Nigeria has been scored low in the 2022 Global Real Estate Transparency Index (GRETI) released by JLL and LaSalle Investment Management. Out of 156 cities across 94 countries and territories covered globally, Nigeria was ranked 60.
GRETI has been charting the evolution of real estate transparency across the globe since 1999. Updated every two years, this edition, the 12th, is based on a comprehensive survey of availability and quality of performance benchmarks and market data, governance structures, regulatory and legal environments, transaction processes and sustainability instruments.
The report revealed a widening transparency gap, as leading countries pull further ahead and set higher standards, from new regulations covering energy efficiency and emissions standards for buildings and climate risk reporting; to raising the bar for Anti-Money Laundering (AML) and beneficial ownership reporting.
It also provides deeper data on everything from office utilisation rates to niche property types, supported by the rapid uptake of technology. Progress lower down the global rankings has been slow, as many jurisdictions plateau or even regress and they will need to move faster to meet heightened expectations.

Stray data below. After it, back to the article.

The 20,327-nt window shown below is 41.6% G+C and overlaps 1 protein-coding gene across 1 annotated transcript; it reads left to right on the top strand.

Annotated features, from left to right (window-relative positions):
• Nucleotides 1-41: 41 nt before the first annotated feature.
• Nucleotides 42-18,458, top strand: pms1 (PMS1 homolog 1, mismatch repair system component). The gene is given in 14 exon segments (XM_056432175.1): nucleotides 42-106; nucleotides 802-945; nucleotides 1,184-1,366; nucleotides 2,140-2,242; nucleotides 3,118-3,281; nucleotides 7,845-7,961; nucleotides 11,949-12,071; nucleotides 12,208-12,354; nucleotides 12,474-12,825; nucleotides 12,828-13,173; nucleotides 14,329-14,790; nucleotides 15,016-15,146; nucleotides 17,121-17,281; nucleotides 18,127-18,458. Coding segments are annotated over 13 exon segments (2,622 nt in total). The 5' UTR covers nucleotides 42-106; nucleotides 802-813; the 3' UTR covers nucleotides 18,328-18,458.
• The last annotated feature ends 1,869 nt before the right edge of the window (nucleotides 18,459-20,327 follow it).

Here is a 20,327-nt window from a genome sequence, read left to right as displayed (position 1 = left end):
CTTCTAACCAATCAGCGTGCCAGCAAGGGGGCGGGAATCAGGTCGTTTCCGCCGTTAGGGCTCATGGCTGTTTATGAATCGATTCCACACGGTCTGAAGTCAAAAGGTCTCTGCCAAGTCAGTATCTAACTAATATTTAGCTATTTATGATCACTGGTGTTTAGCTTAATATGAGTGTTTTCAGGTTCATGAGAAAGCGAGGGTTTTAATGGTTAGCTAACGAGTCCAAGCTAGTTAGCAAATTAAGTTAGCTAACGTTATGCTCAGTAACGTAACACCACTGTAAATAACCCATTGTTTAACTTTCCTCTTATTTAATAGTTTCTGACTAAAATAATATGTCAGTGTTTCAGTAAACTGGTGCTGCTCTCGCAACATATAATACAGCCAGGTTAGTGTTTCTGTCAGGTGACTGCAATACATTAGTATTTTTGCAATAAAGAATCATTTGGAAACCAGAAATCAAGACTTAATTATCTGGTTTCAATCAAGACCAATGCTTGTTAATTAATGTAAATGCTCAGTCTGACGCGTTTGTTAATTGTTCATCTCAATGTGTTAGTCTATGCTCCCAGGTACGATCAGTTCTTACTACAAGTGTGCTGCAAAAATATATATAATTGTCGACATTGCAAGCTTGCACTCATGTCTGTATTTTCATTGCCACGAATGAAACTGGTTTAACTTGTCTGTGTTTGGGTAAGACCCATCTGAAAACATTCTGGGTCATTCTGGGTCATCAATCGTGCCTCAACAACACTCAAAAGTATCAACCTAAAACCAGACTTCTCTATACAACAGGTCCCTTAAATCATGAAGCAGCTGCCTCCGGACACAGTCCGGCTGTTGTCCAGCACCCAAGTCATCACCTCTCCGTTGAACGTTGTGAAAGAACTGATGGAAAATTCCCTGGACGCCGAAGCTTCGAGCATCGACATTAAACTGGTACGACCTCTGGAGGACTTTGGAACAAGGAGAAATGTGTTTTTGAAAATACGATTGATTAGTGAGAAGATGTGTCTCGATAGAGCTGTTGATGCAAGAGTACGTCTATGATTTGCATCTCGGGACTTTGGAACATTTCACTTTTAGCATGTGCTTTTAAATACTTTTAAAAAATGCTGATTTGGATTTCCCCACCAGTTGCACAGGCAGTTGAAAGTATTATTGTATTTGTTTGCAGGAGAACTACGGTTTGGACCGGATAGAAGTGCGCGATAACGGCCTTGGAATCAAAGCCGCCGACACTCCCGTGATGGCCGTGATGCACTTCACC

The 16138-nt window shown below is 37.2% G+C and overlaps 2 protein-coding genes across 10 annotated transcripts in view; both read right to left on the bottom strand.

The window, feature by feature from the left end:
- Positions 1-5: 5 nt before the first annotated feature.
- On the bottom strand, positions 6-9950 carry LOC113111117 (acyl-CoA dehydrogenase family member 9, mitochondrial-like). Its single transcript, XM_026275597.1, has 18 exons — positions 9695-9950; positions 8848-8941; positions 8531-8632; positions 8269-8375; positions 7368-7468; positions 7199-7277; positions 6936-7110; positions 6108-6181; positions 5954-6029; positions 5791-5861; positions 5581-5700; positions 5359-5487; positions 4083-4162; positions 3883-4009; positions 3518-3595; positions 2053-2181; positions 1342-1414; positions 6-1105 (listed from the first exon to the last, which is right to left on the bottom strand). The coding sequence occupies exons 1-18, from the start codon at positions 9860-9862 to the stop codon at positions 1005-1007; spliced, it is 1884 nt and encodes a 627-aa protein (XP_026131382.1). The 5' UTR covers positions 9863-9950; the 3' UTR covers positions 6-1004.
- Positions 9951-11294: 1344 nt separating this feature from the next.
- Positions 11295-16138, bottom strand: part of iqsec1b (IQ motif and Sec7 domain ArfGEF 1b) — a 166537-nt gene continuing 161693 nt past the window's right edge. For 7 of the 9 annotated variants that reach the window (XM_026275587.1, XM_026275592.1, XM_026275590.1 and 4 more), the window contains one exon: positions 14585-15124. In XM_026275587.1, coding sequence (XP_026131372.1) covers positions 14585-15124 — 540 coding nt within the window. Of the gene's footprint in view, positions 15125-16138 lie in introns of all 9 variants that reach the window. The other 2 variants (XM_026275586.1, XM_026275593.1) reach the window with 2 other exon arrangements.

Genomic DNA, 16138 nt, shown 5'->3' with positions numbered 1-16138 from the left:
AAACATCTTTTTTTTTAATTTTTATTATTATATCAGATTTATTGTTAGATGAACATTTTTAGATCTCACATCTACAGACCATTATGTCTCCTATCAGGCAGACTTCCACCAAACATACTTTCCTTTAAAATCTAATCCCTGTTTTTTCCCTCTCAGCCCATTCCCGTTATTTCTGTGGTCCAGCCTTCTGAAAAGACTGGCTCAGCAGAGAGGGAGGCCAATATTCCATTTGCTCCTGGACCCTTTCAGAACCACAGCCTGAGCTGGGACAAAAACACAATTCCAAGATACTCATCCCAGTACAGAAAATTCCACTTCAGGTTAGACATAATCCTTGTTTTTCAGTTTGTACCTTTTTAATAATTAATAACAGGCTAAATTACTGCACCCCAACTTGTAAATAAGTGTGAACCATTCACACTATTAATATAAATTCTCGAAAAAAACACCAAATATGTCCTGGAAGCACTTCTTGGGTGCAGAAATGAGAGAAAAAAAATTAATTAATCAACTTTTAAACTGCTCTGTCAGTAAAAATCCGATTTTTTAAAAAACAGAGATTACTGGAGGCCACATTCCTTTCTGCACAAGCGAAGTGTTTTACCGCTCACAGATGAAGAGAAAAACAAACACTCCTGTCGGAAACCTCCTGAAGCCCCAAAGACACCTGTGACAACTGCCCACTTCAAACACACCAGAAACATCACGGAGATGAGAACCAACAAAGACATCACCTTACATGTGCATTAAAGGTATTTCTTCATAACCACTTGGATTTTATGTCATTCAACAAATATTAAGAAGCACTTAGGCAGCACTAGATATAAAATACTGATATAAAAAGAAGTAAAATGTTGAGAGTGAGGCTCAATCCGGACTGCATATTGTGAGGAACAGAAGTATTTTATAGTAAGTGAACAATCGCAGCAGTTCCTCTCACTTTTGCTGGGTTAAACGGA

Pressure has continued to grow for the real estate industry to meet the challenge of decarbonisation. Sustainability – and the race to net zero emissions – has become the new marker of transparency as investors, companies, governments and the public look for clear long-term targets, regulatory standards and metrics to measure their environmental impact and risk.
Sustainability has been the biggest driver of transparency improvements across markets in GRETI 2022, with increasing number of countries and cities setting mandatory energy efficiency and emissions standards for buildings and the more widespread adoption of green and healthy building certifications. The leading markets are now also beginning to mandate sustainability reporting from companies and are collecting public building-level information on energy efficiency and emissions.
However, sustainability measures remain among the least transparent globally and the fractured regulatory landscape – with different standards being set at the municipal, state, region and country levels, and a proliferating array of sustainability credentials, benchmarks and standards – is making it increasingly difficult for investors and companies to navigate and understand their responsibilities.
Alignment of regulatory initiatives, harmonisation of targets and more standardised data will be needed to help improve transparency and enable companies to achieve their decarbonisation targets.